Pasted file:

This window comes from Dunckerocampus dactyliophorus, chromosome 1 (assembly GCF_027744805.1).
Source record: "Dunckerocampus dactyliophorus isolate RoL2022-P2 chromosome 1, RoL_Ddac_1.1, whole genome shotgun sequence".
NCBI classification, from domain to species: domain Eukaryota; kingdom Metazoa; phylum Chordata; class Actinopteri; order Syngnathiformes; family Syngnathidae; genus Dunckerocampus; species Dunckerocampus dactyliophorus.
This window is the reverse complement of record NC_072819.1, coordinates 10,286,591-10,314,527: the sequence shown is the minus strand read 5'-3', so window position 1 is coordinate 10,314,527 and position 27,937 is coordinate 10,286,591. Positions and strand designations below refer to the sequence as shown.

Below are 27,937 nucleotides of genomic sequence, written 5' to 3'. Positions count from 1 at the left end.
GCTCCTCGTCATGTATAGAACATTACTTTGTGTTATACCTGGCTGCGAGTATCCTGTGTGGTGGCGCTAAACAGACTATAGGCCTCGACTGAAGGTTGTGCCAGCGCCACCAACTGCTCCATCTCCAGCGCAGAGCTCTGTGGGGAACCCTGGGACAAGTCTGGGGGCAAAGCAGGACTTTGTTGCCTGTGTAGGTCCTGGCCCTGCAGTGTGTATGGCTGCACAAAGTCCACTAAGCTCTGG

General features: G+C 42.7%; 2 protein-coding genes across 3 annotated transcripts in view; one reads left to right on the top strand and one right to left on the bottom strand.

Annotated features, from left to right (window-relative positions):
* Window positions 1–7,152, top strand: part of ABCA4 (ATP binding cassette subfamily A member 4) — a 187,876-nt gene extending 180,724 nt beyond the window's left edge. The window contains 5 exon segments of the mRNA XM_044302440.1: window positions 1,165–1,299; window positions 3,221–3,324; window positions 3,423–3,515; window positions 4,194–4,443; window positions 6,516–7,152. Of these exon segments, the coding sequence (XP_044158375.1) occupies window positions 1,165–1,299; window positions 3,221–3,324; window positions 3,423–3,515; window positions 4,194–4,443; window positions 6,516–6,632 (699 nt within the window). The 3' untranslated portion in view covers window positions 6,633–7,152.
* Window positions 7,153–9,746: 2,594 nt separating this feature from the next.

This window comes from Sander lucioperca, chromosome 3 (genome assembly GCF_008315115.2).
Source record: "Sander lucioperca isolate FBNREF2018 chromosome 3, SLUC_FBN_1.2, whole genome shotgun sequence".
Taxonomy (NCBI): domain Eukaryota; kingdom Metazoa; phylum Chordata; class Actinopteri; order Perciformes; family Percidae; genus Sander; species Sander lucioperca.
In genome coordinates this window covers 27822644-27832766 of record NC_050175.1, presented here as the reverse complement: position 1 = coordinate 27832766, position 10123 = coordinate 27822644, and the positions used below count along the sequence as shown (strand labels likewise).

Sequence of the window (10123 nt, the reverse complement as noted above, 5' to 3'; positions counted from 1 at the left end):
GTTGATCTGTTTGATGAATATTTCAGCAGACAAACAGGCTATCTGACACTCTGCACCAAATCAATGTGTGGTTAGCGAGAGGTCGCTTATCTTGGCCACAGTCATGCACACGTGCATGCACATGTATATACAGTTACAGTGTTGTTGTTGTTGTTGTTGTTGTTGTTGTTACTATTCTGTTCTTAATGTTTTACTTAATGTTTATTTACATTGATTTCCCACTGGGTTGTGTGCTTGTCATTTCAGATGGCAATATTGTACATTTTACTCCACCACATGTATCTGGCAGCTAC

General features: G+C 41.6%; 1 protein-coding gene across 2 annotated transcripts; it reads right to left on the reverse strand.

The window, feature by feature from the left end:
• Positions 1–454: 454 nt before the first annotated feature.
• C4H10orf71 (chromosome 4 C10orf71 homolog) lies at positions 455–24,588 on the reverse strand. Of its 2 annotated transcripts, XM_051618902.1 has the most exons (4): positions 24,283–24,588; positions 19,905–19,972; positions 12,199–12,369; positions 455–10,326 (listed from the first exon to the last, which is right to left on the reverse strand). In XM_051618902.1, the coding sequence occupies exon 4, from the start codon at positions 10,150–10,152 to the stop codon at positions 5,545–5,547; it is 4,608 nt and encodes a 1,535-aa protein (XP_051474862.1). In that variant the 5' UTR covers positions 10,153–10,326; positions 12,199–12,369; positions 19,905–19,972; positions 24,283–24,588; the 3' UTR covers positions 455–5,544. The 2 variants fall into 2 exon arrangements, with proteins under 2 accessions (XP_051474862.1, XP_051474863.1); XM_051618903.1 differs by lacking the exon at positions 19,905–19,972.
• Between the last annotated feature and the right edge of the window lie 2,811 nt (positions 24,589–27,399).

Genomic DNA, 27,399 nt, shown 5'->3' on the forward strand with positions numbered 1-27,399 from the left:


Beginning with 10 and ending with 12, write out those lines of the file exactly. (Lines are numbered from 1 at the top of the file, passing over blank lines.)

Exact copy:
* Window positions 7,153–9,746: 2,594 nt separating this feature from the next.

This window comes from Sander lucioperca, chromosome 3 (genome assembly GCF_008315115.2).
Source record: "Sander lucioperca isolate FBNREF2018 chromosome 3, SLUC_FBN_1.2, whole genome shotgun sequence".